INDIANAPOLIS– Joseph H. Hogsett, the United States Attorney, announced today the return of a seven-count indictment of four central Indianahttp://www.projectsafechildhood.gov. residents for a variety of federal drug and firearms offenses. The indictment describes a regional drug trafficking conspiracy, and alleges that the defendants played various roles in the illegal trafficking of assault rifles and other weapons from Indiana to a Mexican-based drug cartel.
"The allegations in this indictment describe individuals engaged in a deadly trade – importing dangerous drugs into Indiana, and exporting deadly firearms south of the border," Hogsett said. "Our office has made a commitment to combat organized crime in this state, and this prosecution represents another important step toward that goal."
The indictment alleges that from at least 2009, Hermion Torres acted as an organizer and leader of a marijuana, methamphetamine, and cocaine trafficking organization that operated throughout Southern Indiana, Western Kentucky, and elsewhere. It is alleged that Torres obtained the drugs from sources in Texas and Mexico, which were then brought to Indiana for distribution by Torres and others.
The indictment further alleges an international firearms trafficking conspiracy in which Torres, a convicted felon unable to legally purchase firearms, would solicit individuals to acquire weapons on his behalf. This practice is commonly known as making a "straw purchase," and the indictment alleges that Torres compensated these individuals by trading money and/or drugs for the firearms.
Following the straw purchases, it is alleged that Torres arranged for the firearms to be transported to members of the "Gulf Cartel" in Texas and Mexico. The Gulf Cartel, also known as the "Cartel Del Golfo," is an international criminal organization responsible for armed, violent drug trafficking and other criminal activities in Mexico and the United States. Members of the "Gulf Cartel" have been known to be heavily armed, and often use guns in connection with their criminal activities, which in the past have included kidnapping, murder, robbery, and extortion.
All told, the indictment alleges that Torres engaged in the straw purchase of at least 15 rifles and 29 assault rifles at various federally licensed firearms dealers in Greenwood, Plainfield, and Indianapolis. These weapons were then allegedly transported to Texas, and on to Mexico. In one instance, law enforcement officers in Texas recovered a duffel bag on the banks of the Rio Grande River that contained assault rifles, other firearms, hundreds of rounds of ammunition, and an improvised explosive device. A number of firearms recovered at the scene have been traced back to purchases allegedly orchestrated by Torres.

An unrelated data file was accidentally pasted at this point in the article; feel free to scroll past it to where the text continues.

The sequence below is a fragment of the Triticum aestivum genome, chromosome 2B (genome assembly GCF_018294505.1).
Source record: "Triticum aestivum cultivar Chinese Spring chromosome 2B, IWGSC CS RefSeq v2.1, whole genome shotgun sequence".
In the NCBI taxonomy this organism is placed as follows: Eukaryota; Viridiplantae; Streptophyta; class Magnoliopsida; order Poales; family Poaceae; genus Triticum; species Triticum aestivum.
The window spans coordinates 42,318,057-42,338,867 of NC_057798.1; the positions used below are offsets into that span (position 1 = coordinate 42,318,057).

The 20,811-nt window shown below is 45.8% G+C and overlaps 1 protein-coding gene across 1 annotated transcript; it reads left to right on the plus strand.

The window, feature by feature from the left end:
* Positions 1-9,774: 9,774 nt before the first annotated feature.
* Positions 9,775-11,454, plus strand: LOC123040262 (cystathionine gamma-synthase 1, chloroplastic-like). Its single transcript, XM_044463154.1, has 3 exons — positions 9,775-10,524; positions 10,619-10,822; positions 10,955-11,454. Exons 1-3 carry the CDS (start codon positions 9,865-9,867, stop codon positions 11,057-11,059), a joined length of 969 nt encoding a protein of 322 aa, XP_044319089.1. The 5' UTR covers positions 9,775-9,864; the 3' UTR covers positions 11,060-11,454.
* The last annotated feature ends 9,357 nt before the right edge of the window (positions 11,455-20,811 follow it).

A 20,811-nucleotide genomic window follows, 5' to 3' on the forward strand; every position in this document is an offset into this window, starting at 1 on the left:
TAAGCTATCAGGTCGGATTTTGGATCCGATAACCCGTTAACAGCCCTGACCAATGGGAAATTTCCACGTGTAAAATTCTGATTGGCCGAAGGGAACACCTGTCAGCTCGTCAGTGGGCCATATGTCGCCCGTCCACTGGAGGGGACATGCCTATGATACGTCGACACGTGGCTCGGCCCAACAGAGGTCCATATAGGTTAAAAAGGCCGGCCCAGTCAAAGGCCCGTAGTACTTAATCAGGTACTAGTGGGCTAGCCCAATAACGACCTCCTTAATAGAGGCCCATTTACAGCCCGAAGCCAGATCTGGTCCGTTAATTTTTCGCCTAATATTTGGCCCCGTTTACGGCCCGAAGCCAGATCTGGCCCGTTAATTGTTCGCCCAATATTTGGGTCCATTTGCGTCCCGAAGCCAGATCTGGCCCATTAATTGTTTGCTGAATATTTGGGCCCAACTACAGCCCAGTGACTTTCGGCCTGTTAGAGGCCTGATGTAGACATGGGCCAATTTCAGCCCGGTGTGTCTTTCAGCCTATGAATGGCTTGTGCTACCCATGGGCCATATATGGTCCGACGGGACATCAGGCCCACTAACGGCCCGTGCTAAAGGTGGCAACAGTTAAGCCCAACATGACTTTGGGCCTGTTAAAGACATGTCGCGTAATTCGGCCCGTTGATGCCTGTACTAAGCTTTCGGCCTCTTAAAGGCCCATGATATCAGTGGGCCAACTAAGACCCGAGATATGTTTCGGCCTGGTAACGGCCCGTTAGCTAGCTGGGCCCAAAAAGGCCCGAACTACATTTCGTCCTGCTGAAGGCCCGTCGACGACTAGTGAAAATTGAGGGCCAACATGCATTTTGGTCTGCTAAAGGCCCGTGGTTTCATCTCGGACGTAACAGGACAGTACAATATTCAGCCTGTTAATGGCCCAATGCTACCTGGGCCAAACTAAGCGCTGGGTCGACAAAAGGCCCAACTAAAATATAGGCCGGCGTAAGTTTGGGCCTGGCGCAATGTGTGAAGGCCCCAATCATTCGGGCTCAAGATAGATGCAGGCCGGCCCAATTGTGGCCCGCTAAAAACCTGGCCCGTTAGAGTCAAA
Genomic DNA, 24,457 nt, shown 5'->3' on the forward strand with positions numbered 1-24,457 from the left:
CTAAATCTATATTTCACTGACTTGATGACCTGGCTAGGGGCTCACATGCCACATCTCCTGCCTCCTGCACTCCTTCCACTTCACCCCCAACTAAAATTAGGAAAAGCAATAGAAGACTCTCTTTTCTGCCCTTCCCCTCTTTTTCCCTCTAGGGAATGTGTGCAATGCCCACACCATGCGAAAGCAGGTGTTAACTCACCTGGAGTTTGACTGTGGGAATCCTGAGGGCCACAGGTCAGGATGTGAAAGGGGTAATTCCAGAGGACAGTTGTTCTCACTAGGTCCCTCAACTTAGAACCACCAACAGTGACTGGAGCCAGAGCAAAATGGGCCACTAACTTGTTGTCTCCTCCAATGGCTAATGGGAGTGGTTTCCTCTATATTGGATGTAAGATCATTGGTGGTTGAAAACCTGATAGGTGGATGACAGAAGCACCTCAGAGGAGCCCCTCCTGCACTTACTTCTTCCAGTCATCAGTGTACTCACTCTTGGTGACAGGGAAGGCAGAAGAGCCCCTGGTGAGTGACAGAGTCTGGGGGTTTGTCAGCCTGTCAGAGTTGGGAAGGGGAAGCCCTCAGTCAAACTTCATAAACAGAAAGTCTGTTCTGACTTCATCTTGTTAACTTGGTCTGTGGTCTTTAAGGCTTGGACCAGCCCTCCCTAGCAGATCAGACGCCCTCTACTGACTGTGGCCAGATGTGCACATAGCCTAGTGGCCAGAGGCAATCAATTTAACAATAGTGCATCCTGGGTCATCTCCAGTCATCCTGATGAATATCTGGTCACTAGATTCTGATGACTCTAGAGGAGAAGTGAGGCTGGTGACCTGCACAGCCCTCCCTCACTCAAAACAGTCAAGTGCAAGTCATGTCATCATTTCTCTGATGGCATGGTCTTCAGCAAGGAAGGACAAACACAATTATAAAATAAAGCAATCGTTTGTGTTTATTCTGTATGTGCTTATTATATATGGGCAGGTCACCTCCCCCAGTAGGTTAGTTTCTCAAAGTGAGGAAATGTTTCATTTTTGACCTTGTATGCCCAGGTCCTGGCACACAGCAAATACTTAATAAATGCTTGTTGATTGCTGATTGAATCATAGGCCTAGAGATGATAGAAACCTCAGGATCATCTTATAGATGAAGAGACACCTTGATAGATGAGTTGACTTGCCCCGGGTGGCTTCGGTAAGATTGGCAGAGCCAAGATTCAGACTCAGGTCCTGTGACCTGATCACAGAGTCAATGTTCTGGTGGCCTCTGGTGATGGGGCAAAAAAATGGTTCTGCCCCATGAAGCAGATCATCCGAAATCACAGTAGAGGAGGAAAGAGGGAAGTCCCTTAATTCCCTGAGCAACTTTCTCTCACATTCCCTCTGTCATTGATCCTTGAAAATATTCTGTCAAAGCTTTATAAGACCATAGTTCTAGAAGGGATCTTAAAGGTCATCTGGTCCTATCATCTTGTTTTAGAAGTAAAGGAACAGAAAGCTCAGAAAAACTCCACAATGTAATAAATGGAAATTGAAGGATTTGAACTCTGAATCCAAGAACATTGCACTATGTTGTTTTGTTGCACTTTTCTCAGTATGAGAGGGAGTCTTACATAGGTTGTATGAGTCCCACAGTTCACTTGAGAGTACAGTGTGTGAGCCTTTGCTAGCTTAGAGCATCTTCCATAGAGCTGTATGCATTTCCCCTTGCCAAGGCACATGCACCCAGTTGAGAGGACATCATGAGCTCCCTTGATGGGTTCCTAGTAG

The individuals named in the indictment include the following, with their alleged offenses listed below:
Hermion Torres, a/k/a "Bear" or "Oso," age 35, of Seymour
Drug conspiracy; Firearms trafficking conspiracy; Felon in possession of a firearm; Firearm straw purchase (three counts)
David Lane, age 40, of Columbus
Firearm straw purchase (two counts); Possession of methamphetamine with intent to distribute
Regina Compton, age 40, of Columbus
Firearm straw purchase (two counts)
Christopher Baker, age 37, of Franklin
Firearm straw purchase
According to Assistant U.S. Attorney Matthew P. Brookman, who is prosecuting the case for the government, Torres faces a minimum of 10 years in prison if found guilty on the drug conspiracy charge, with a maximum sentence of life imprisonment. Torres also faces up to 5 years in prison if found guilty of the firearms trafficking conspiracy charge. Each count of being a felon in possession of a firearm carries with it a maximum sentence of 10 years and a possible $250,000 fine. The straw purchase charges similarly carry a 10 year maximum sentence. Lane's methamphetamine possession charge has a minimum penalty of 10 years in prison if he is found guilty, with a maximum penalty of life.
An indictment is only a charge and is not evidence of guilt. A defendant is presumed innocent and is entitled to a fair trial at which the government must prove guilt beyond a reasonable doubt.